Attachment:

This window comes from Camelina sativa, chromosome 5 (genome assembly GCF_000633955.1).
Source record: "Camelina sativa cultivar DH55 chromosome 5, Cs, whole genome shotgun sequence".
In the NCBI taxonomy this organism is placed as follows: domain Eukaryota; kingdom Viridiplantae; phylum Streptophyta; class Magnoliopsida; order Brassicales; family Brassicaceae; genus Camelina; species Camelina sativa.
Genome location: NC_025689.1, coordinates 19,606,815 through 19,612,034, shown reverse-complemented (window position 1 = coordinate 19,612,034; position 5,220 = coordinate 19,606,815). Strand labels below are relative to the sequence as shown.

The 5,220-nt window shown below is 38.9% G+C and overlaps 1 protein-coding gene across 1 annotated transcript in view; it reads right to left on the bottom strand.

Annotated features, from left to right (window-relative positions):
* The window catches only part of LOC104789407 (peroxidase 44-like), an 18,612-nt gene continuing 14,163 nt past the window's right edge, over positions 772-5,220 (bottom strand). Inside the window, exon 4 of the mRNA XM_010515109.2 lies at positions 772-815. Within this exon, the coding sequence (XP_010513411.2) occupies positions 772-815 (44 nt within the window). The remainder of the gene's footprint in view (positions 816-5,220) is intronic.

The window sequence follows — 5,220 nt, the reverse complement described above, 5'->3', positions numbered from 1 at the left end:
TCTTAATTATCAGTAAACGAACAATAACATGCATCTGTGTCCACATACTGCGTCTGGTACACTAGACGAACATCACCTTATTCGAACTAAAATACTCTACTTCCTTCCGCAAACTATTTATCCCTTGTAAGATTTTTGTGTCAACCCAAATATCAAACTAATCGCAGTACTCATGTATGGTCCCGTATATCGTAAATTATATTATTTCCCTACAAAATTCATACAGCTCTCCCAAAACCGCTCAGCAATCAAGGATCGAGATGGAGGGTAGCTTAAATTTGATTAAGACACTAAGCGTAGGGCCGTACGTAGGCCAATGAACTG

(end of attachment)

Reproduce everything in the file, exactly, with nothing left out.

This window comes from Camelina sativa, chromosome 5 (genome assembly GCF_000633955.1).
Source record: "Camelina sativa cultivar DH55 chromosome 5, Cs, whole genome shotgun sequence".
In the NCBI taxonomy this organism is placed as follows: domain Eukaryota; kingdom Viridiplantae; phylum Streptophyta; class Magnoliopsida; order Brassicales; family Brassicaceae; genus Camelina; species Camelina sativa.
Genome location: NC_025689.1, coordinates 19,606,815 through 19,612,034, shown reverse-complemented (window position 1 = coordinate 19,612,034; position 5,220 = coordinate 19,606,815). Strand labels below are relative to the sequence as shown.

The 5,220-nt window shown below is 38.9% G+C and overlaps 1 protein-coding gene across 1 annotated transcript in view; it reads right to left on the bottom strand.

Annotated features, from left to right (window-relative positions):
* The window catches only part of LOC104789407 (peroxidase 44-like), an 18,612-nt gene continuing 14,163 nt past the window's right edge, over positions 772-5,220 (bottom strand). Inside the window, exon 4 of the mRNA XM_010515109.2 lies at positions 772-815. Within this exon, the coding sequence (XP_010513411.2) occupies positions 772-815 (44 nt within the window). The remainder of the gene's footprint in view (positions 816-5,220) is intronic.

The window sequence follows — 5,220 nt, the reverse complement described above, 5'->3', positions numbered from 1 at the left end:
TCTTAATTATCAGTAAACGAACAATAACATGCATCTGTGTCCACATACTGCGTCTGGTACACTAGACGAACATCACCTTATTCGAACTAAAATACTCTACTTCCTTCCGCAAACTATTTATCCCTTGTAAGATTTTTGTGTCAACCCAAATATCAAACTAATCGCAGTACTCATGTATGGTCCCGTATATCGTAAATTATATTATTTCCCTACAAAATTCATACAGCTCTCCCAAAACCGCTCAGCAATCAAGGATCGAGATGGAGGGTAGCTTAAATTTGATTAAGACACTAAGCGTAGGGCCGTACGTAGGCCAATGAACTG